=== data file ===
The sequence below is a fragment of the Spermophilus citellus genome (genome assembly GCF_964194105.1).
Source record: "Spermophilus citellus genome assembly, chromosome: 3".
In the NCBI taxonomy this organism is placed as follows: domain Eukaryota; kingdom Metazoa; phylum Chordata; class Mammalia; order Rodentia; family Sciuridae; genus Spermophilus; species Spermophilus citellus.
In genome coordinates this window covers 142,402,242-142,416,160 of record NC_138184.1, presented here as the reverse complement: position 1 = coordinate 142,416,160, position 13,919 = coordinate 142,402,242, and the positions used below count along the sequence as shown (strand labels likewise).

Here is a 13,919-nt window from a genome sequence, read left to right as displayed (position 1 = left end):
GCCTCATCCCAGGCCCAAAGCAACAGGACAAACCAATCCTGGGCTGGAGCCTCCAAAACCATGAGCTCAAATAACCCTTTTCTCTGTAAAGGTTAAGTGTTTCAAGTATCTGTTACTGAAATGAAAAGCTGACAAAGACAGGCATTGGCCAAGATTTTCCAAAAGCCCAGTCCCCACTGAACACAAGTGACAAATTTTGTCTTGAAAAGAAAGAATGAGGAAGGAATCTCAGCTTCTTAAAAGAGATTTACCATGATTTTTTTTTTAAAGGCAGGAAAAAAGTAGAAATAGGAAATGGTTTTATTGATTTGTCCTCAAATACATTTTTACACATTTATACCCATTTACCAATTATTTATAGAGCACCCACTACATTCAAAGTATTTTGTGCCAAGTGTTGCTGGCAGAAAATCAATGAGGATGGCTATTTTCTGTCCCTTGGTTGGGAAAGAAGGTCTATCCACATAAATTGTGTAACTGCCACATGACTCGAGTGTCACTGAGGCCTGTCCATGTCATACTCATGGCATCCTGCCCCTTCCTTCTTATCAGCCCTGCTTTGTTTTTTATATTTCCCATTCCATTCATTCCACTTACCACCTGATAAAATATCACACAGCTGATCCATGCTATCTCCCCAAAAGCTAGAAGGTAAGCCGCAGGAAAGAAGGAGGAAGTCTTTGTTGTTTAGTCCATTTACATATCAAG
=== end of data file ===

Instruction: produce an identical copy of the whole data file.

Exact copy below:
The sequence below is a fragment of the Spermophilus citellus genome (genome assembly GCF_964194105.1).
Source record: "Spermophilus citellus genome assembly, chromosome: 3".
In the NCBI taxonomy this organism is placed as follows: domain Eukaryota; kingdom Metazoa; phylum Chordata; class Mammalia; order Rodentia; family Sciuridae; genus Spermophilus; species Spermophilus citellus.
In genome coordinates this window covers 142,402,242-142,416,160 of record NC_138184.1, presented here as the reverse complement: position 1 = coordinate 142,416,160, position 13,919 = coordinate 142,402,242, and the positions used below count along the sequence as shown (strand labels likewise).

Here is a 13,919-nt window from a genome sequence, read left to right as displayed (position 1 = left end):
GCCTCATCCCAGGCCCAAAGCAACAGGACAAACCAATCCTGGGCTGGAGCCTCCAAAACCATGAGCTCAAATAACCCTTTTCTCTGTAAAGGTTAAGTGTTTCAAGTATCTGTTACTGAAATGAAAAGCTGACAAAGACAGGCATTGGCCAAGATTTTCCAAAAGCCCAGTCCCCACTGAACACAAGTGACAAATTTTGTCTTGAAAAGAAAGAATGAGGAAGGAATCTCAGCTTCTTAAAAGAGATTTACCATGATTTTTTTTTTAAAGGCAGGAAAAAAGTAGAAATAGGAAATGGTTTTATTGATTTGTCCTCAAATACATTTTTACACATTTATACCCATTTACCAATTATTTATAGAGCACCCACTACATTCAAAGTATTTTGTGCCAAGTGTTGCTGGCAGAAAATCAATGAGGATGGCTATTTTCTGTCCCTTGGTTGGGAAAGAAGGTCTATCCACATAAATTGTGTAACTGCCACATGACTCGAGTGTCACTGAGGCCTGTCCATGTCATACTCATGGCATCCTGCCCCTTCCTTCTTATCAGCCCTGCTTTGTTTTTTATATTTCCCATTCCATTCATTCCACTTACCACCTGATAAAATATCACACAGCTGATCCATGCTATCTCCCCAAAAGCTAGAAGGTAAGCCGCAGGAAAGAAGGAGGAAGTCTTTGTTGTTTAGTCCATTTACATATCAAG